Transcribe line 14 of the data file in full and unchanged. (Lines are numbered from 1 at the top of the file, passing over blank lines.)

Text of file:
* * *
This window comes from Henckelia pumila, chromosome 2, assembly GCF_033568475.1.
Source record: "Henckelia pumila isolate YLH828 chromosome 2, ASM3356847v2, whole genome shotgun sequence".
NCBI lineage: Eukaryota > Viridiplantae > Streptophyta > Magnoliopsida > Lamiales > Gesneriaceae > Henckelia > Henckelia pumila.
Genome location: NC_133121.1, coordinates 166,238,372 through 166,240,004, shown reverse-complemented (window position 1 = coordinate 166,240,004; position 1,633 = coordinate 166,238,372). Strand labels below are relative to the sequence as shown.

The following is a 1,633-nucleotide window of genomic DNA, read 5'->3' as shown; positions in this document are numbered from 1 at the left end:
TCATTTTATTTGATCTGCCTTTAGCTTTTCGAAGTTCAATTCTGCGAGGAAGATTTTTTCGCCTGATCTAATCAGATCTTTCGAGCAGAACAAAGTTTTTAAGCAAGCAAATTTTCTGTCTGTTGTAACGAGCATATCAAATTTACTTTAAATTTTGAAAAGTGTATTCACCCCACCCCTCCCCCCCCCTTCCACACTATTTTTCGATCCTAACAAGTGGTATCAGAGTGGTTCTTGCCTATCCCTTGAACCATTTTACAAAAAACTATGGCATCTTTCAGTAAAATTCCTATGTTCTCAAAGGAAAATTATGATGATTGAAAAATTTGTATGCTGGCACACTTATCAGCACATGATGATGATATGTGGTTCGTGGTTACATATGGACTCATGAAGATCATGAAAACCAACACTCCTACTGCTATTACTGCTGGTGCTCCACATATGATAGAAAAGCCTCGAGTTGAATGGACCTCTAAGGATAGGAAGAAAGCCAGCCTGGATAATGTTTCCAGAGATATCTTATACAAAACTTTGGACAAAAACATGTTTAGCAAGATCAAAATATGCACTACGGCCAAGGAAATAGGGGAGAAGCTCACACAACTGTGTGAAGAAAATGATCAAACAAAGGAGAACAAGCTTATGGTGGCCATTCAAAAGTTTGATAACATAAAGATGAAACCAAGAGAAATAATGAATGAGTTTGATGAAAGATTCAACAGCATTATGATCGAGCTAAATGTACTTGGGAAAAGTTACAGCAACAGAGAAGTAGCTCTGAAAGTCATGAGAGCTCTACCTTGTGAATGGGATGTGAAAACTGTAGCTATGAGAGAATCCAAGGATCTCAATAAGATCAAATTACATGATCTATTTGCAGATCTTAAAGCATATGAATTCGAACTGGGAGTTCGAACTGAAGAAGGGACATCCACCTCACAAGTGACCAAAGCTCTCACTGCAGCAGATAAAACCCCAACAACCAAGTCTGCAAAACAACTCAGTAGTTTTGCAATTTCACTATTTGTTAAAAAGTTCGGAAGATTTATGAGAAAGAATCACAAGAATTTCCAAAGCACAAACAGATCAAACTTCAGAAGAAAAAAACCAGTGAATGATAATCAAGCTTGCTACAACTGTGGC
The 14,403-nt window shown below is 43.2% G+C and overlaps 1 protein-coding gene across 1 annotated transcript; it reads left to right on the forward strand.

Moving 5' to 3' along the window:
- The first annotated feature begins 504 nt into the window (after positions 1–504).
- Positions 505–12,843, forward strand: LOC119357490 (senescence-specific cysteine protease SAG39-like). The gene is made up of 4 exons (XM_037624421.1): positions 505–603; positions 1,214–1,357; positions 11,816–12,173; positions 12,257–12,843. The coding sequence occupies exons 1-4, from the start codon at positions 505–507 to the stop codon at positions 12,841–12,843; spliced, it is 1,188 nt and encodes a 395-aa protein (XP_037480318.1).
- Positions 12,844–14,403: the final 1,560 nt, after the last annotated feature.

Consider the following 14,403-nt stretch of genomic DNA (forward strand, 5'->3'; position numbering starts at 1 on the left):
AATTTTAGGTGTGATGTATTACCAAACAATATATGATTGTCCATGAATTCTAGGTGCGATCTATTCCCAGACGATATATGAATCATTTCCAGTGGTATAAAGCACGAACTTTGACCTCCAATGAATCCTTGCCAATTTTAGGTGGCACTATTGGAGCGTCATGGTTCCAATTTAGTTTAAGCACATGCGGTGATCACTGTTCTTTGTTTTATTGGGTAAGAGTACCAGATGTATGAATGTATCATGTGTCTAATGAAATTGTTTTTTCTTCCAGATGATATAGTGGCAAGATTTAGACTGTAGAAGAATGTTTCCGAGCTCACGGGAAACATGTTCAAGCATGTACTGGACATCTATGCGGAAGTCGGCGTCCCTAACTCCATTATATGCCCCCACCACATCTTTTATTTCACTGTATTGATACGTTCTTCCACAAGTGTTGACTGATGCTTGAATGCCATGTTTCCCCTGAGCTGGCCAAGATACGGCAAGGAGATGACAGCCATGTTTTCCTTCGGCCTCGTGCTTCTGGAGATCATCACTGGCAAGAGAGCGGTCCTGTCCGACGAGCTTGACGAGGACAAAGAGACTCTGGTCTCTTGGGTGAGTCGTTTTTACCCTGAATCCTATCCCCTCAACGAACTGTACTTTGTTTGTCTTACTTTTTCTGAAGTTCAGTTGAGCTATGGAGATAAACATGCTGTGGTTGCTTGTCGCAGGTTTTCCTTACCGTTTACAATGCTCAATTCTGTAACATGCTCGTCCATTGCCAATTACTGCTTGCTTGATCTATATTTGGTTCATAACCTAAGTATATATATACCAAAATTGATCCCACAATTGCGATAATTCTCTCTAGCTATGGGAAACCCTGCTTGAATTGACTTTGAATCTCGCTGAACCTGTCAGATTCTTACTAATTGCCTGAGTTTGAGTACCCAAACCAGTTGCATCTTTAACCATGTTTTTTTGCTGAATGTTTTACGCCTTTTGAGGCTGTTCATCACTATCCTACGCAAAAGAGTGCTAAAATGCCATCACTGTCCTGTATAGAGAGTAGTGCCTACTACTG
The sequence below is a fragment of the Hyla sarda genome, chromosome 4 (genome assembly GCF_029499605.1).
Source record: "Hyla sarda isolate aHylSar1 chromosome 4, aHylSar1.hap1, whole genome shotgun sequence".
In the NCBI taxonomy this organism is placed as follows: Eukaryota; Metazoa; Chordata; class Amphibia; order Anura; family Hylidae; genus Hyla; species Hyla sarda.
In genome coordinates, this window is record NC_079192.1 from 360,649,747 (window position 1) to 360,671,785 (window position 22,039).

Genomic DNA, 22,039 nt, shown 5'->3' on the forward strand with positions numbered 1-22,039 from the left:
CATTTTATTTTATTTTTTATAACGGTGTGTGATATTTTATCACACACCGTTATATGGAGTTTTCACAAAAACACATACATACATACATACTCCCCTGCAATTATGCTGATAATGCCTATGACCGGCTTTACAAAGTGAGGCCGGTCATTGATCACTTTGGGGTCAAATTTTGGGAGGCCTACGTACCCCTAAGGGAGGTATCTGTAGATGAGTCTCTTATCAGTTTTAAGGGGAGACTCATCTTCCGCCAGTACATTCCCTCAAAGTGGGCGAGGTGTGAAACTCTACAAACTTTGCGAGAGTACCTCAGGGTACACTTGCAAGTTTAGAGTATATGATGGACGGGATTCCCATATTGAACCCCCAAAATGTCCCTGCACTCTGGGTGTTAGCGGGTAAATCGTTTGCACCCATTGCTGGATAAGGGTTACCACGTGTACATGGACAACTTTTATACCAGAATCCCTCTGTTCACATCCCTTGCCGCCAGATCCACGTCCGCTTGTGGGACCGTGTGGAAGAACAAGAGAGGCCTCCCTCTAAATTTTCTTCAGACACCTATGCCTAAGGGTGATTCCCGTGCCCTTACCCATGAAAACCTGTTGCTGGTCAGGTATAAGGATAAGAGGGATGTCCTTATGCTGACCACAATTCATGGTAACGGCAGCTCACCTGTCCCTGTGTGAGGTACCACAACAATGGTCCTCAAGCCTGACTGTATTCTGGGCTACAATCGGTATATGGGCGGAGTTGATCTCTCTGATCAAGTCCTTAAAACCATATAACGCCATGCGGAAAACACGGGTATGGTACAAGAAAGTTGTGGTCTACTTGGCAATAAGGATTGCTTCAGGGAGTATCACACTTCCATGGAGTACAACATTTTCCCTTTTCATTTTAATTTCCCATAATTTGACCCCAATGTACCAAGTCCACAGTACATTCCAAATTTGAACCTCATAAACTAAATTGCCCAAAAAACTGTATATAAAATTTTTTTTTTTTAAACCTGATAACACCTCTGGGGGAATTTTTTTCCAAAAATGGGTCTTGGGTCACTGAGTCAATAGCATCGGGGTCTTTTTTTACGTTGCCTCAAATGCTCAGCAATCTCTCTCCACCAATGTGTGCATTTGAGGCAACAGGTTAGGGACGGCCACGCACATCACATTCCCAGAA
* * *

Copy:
The sequence below is a fragment of the Hyla sarda genome, chromosome 4 (genome assembly GCF_029499605.1).